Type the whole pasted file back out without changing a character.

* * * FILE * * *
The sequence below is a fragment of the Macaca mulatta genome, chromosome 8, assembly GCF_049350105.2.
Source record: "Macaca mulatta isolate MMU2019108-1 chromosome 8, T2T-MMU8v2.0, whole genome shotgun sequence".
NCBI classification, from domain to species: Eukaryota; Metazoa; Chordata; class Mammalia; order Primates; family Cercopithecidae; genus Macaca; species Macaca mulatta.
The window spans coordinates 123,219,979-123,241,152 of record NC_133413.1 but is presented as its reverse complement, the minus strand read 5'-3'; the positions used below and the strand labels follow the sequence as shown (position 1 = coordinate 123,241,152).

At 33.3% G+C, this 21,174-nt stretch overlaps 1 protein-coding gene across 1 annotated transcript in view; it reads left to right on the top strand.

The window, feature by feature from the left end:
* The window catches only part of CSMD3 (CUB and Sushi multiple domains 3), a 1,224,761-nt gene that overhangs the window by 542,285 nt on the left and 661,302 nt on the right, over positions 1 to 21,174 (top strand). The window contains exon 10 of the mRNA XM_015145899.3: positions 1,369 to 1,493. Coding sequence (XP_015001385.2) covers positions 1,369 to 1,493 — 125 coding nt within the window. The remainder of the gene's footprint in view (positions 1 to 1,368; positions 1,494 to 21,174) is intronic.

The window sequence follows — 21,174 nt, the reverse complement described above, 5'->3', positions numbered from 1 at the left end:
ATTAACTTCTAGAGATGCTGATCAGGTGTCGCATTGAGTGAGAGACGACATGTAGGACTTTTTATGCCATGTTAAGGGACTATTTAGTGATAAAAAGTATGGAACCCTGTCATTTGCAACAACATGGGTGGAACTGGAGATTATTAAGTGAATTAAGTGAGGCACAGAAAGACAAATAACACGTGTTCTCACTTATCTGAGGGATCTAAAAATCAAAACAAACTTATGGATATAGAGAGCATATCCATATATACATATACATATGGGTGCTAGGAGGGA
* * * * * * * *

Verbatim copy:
The sequence below is a fragment of the Macaca mulatta genome, chromosome 8, assembly GCF_049350105.2.
Source record: "Macaca mulatta isolate MMU2019108-1 chromosome 8, T2T-MMU8v2.0, whole genome shotgun sequence".
NCBI classification, from domain to species: Eukaryota; Metazoa; Chordata; class Mammalia; order Primates; family Cercopithecidae; genus Macaca; species Macaca mulatta.
The window spans coordinates 123,219,979-123,241,152 of record NC_133413.1 but is presented as its reverse complement, the minus strand read 5'-3'; the positions used below and the strand labels follow the sequence as shown (position 1 = coordinate 123,241,152).

At 33.3% G+C, this 21,174-nt stretch overlaps 1 protein-coding gene across 1 annotated transcript in view; it reads left to right on the top strand.

The window, feature by feature from the left end:
* The window catches only part of CSMD3 (CUB and Sushi multiple domains 3), a 1,224,761-nt gene that overhangs the window by 542,285 nt on the left and 661,302 nt on the right, over positions 1 to 21,174 (top strand). The window contains exon 10 of the mRNA XM_015145899.3: positions 1,369 to 1,493. Coding sequence (XP_015001385.2) covers positions 1,369 to 1,493 — 125 coding nt within the window. The remainder of the gene's footprint in view (positions 1 to 1,368; positions 1,494 to 21,174) is intronic.

The window sequence follows — 21,174 nt, the reverse complement described above, 5'->3', positions numbered from 1 at the left end:
ATTAACTTCTAGAGATGCTGATCAGGTGTCGCATTGAGTGAGAGACGACATGTAGGACTTTTTATGCCATGTTAAGGGACTATTTAGTGATAAAAAGTATGGAACCCTGTCATTTGCAACAACATGGGTGGAACTGGAGATTATTAAGTGAATTAAGTGAGGCACAGAAAGACAAATAACACGTGTTCTCACTTATCTGAGGGATCTAAAAATCAAAACAAACTTATGGATATAGAGAGCATATCCATATATACATATACATATGGGTGCTAGGAGGGA